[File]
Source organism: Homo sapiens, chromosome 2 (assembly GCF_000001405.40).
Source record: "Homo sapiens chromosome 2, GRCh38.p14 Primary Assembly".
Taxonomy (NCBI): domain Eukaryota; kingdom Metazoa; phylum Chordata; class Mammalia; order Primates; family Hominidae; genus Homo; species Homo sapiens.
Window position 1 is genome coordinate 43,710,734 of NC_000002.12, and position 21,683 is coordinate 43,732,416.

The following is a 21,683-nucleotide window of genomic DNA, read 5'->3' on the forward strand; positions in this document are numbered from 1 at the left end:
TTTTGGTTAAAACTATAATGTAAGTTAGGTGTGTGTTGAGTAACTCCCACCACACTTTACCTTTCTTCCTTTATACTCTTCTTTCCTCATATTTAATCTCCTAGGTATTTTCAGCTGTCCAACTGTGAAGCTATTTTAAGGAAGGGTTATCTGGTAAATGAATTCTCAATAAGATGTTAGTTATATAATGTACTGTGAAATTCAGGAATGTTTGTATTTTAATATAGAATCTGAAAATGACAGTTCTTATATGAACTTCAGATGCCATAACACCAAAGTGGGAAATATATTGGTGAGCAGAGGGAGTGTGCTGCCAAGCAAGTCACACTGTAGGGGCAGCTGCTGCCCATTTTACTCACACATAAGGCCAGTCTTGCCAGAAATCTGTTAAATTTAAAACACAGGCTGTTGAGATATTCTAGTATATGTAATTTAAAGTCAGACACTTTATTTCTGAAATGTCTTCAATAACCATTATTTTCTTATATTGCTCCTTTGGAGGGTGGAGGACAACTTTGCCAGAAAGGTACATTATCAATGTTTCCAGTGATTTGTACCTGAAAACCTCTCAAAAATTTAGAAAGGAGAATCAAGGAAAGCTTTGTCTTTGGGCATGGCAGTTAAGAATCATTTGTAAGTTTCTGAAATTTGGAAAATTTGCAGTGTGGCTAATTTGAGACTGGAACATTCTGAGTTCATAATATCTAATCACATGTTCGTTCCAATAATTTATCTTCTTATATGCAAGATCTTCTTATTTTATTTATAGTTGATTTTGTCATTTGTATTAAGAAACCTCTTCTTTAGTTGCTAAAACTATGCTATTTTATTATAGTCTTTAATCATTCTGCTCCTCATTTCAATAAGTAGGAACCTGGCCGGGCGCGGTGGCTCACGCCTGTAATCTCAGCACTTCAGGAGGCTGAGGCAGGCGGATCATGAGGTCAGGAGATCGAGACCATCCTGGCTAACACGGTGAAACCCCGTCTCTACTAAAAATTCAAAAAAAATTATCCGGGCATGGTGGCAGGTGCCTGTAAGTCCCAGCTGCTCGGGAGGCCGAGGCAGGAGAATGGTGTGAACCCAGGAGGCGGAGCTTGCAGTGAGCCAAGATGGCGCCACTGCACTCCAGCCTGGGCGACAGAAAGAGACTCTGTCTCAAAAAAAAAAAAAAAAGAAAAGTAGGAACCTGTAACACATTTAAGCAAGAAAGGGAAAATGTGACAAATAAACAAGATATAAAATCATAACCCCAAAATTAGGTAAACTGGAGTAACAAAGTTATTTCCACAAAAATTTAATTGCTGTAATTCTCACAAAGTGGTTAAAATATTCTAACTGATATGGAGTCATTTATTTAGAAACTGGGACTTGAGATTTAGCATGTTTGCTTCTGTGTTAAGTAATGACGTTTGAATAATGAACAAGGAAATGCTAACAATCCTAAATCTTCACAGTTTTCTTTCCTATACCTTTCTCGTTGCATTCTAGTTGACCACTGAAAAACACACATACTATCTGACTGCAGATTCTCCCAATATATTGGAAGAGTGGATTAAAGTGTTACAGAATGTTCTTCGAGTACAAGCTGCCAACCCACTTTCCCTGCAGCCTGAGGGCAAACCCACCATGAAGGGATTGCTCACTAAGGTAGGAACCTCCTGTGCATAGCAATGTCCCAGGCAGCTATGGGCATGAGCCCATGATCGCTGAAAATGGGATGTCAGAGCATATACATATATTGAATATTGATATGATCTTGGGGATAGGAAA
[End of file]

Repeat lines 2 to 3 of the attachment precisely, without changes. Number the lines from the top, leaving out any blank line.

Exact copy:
Source record: "Homo sapiens chromosome 2, GRCh38.p14 Primary Assembly".
Taxonomy (NCBI): domain Eukaryota; kingdom Metazoa; phylum Chordata; class Mammalia; order Primates; family Hominidae; genus Homo; species Homo sapiens.